Emergency First Aid

  • Always be prepared
  • Prevention is key
  • Stay calm
  • If you think about calling the veterinarian, you probably should

Assessing an Emergency: Vital Signs

Gum Color

Indicative of circulatory health
Healthy: pink and moist
Call the vet if pale pink or white, bright red, purple or yellow

Capillary Refill Time

Time for color to return to gums blanched with fingertip pressure
Normal time is < 2 seconds
Prolonged time is indicative of compromised circulation

Heart Rate

Increases with pain, circulatory system disturbance or exercise
Measure heart rate with stethoscope right behind left elbow
Each “lub-dup” is one beat
Take pulse rate at lower jaw bone
Adult: 30-40 beats/min
Foal: Up to 120 beats/min
Yearling: Up to 60 beats/min

Respiratory Rate

Increases with pain, exercise and in some disease states
Normal rate is 10-14 breaths per minute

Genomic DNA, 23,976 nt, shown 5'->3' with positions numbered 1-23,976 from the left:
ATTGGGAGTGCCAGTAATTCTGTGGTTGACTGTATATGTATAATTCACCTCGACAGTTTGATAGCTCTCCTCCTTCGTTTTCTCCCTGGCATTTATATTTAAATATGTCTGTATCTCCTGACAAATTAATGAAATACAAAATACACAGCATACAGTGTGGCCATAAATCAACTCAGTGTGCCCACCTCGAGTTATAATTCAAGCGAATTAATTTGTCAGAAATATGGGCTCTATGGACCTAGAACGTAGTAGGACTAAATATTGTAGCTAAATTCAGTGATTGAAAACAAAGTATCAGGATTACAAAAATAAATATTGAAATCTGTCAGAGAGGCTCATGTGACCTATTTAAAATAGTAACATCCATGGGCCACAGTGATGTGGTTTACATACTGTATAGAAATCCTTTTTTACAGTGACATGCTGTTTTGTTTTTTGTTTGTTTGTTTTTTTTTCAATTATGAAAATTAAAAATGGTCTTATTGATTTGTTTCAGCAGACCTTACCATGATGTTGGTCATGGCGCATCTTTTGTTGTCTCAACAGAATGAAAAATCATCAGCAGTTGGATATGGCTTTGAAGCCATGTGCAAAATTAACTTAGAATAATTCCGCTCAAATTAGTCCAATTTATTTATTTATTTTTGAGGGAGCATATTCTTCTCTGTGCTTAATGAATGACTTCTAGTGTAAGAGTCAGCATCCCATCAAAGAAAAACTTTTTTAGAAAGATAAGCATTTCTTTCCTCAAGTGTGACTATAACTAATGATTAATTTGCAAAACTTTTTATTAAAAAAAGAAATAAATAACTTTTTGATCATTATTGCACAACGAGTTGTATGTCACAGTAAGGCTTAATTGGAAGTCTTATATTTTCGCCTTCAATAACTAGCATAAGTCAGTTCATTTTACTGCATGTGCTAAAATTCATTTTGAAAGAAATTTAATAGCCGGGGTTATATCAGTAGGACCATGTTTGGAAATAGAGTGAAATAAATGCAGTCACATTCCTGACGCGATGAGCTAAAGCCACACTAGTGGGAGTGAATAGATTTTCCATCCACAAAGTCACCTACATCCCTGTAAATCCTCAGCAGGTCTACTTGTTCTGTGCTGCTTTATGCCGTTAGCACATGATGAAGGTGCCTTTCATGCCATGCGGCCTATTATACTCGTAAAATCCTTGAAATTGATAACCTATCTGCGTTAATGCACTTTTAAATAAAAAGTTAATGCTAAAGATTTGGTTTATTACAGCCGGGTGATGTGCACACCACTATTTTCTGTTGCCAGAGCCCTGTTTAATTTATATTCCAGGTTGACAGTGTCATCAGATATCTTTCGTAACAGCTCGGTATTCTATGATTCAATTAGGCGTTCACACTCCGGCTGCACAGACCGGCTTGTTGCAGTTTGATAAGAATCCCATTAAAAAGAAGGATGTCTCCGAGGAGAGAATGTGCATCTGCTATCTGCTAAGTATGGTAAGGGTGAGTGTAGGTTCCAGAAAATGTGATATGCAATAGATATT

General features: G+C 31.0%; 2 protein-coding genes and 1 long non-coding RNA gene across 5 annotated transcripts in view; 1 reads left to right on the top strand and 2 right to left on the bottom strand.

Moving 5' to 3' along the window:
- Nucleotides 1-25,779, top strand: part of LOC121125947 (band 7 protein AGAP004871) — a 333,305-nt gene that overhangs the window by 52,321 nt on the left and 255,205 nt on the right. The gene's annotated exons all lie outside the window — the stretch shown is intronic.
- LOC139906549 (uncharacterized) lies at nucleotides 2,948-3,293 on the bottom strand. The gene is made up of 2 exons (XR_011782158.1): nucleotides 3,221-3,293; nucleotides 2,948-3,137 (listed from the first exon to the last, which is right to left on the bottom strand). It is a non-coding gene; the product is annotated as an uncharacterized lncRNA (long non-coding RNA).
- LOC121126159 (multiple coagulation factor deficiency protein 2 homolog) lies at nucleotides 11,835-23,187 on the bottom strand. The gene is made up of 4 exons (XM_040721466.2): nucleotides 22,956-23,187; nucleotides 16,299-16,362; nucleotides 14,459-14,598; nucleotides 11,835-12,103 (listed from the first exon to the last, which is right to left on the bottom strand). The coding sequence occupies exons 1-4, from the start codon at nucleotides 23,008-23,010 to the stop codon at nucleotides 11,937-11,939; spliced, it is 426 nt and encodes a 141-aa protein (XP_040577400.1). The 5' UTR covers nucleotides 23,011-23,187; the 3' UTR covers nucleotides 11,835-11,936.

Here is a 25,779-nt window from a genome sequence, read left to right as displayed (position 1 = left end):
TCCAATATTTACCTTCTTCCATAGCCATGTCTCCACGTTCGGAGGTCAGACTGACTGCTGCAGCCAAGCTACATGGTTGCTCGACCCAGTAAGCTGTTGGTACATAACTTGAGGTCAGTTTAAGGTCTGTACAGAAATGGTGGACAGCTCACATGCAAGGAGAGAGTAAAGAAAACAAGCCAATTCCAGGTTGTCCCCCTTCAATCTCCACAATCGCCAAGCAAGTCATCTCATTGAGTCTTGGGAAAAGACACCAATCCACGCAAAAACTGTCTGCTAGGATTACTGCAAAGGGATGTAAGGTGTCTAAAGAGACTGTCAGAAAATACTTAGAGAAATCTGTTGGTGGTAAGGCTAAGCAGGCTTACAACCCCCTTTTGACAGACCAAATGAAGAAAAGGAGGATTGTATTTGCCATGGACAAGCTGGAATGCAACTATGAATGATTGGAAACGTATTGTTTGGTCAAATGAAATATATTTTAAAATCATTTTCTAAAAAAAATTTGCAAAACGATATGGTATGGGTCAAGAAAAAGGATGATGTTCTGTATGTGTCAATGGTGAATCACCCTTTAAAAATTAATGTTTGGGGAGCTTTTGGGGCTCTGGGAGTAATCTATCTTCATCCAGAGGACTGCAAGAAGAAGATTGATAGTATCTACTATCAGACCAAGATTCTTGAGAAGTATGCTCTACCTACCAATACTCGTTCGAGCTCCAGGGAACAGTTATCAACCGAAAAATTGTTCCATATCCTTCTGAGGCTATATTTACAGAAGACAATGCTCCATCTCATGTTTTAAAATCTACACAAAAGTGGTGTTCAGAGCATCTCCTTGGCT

Watch the belly as it moves in and out
Count each set of inhalation and exhalation as one breath

Body Temperature

Varies with weather, exercise and stress
Normal temperature is 99-101 F
Temperature should be taken per rectum
Use lubrication such as petroleum jelly
Leave mercury thermometers in for 3 minutes
Digital thermometers work well

Gastrointestinal Sounds

Using a stethoscope, listen to the top and bottom of the abdomen on both sides
No gut motility is worse than hearing lots of gurgling


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